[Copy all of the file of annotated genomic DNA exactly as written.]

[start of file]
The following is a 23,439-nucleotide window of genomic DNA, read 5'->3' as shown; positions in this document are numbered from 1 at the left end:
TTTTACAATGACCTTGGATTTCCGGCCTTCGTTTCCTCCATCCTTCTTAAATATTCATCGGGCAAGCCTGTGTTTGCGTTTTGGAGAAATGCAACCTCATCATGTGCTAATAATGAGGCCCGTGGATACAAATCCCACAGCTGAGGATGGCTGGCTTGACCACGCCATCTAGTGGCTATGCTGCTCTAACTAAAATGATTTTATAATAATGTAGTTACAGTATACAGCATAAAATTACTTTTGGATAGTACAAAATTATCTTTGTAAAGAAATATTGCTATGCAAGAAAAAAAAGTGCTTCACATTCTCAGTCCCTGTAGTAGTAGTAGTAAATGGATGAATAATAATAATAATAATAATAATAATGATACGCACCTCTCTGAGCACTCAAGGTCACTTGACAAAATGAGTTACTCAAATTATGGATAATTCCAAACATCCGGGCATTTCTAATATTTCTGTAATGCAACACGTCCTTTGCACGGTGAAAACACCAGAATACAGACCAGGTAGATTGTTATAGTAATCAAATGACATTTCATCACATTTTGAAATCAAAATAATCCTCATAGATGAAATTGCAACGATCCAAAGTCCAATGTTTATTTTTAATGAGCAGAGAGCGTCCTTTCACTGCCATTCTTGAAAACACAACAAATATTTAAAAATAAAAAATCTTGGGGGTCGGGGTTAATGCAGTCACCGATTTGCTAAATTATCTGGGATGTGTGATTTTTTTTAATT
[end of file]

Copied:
The following is a 23,439-nucleotide window of genomic DNA, read 5'->3' as shown; positions in this document are numbered from 1 at the left end:
TTTTACAATGACCTTGGATTTCCGGCCTTCGTTTCCTCCATCCTTCTTAAATATTCATCGGGCAAGCCTGTGTTTGCGTTTTGGAGAAATGCAACCTCATCATGTGCTAATAATGAGGCCCGTGGATACAAATCCCACAGCTGAGGATGGCTGGCTTGACCACGCCATCTAGTGGCTATGCTGCTCTAACTAAAATGATTTTATAATAATGTAGTTACAGTATACAGCATAAAATTACTTTTGGATAGTACAAAATTATCTTTGTAAAGAAATATTGCTATGCAAGAAAAAAAAGTGCTTCACATTCTCAGTCCCTGTAGTAGTAGTAGTAAATGGATGAATAATAATAATAATAATAATAATAATGATACGCACCTCTCTGAGCACTCAAGGTCACTTGACAAAATGAGTTACTCAAATTATGGATAATTCCAAACATCCGGGCATTTCTAATATTTCTGTAATGCAACACGTCCTTTGCACGGTGAAAACACCAGAATACAGACCAGGTAGATTGTTATAGTAATCAAATGACATTTCATCACATTTTGAAATCAAAATAATCCTCATAGATGAAATTGCAACGATCCAAAGTCCAATGTTTATTTTTAATGAGCAGAGAGCGTCCTTTCACTGCCATTCTTGAAAACACAACAAATATTTAAAAATAAAAAATCTTGGGGGTCGGGGTTAATGCAGTCACCGATTTGCTAAATTATCTGGGATGTGTGATTTTTTTTAATT